My grief-wracked heart is telling me this was my mom reaching out to me, letting me know it was okay. Telling me that she, too, held our sweet memories dear just as I did.

Maybe it was her, saying goodbye.

Nancy. 10/03/2016. I love you, mommy. And I'm so sorry.


Uncommon Goods and the Bird Necklace

How's this for coincidence (and high five if you pronounced it co-INKY-DINK like my grandpa used to):

A while back I became smitten with a necklace I'd seen in one of those goofy Facebook sponsored posts. You know the ones? "You might also like" and then an ad for something that is either custom made for you or else oddly not so much.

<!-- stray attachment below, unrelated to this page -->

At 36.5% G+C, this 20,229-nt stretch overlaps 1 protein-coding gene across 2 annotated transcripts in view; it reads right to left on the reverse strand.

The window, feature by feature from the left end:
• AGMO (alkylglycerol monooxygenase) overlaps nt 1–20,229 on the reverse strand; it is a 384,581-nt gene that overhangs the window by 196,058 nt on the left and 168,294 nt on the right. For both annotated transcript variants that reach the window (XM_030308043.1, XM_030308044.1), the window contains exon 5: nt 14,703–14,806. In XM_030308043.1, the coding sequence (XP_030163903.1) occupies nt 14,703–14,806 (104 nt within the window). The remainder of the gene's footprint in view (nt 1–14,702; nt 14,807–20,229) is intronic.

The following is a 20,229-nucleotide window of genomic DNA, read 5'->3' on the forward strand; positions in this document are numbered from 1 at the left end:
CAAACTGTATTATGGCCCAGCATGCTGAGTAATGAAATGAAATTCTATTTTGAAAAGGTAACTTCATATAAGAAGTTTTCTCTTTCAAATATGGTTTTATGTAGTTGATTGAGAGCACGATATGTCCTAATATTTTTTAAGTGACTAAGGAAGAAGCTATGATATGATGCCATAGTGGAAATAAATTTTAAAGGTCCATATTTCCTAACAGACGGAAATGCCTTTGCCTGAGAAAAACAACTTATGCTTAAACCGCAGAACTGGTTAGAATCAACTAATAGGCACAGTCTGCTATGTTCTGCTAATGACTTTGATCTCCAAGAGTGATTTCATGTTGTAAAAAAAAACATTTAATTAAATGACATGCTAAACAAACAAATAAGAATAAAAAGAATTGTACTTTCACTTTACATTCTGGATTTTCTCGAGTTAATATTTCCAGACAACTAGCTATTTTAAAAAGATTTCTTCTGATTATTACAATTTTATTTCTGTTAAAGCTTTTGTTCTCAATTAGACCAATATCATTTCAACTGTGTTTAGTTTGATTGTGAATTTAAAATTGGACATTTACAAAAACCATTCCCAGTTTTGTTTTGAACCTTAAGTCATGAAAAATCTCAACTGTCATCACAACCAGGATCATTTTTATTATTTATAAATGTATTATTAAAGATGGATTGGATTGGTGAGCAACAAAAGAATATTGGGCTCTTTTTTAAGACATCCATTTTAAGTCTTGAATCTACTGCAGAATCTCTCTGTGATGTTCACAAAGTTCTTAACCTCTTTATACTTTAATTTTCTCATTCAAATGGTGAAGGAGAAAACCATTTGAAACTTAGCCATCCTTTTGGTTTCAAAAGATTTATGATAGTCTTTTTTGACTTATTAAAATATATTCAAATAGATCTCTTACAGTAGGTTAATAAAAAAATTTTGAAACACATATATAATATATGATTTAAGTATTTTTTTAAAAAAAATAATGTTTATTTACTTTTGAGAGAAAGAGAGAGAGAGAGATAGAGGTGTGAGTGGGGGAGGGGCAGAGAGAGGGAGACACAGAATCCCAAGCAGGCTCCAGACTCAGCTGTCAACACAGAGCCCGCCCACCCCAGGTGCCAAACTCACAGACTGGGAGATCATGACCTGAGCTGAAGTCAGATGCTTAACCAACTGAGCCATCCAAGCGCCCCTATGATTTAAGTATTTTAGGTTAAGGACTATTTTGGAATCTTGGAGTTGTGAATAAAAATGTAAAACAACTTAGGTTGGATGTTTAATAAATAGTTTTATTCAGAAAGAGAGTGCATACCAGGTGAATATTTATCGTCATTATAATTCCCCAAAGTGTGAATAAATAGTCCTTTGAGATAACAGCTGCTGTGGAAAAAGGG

Apparently it's all about the algorithms so it's a little depressing, but understandable, when all I see are ads for period underwear, senior dating sites and Danskos. Therefore, when something different and not a cold harsh reminder of my messy, peri-menopausal singleness pops up I'm all kinds of intrigued.

The necklace was this one. Called the "Mother Nestling Birds Necklace" it's basically that: a mother bird, perched on a branch with her babies. Simple and tasteful, this small silver necklace summed up what is most important to me in this world: my kids, and the fact that I get to parent them.

Did I buy the necklace? Uh, no. I'm not one to throw dolla bills around, and especially not on something that we, as a family, don't really need. The necklace was beautiful and I wanted it, but the same can be said for Idris Elba and we all know that ain't happening any time soon. If I were vlogging, this is where I'd look directly into the camera and mouth Call me, Idris.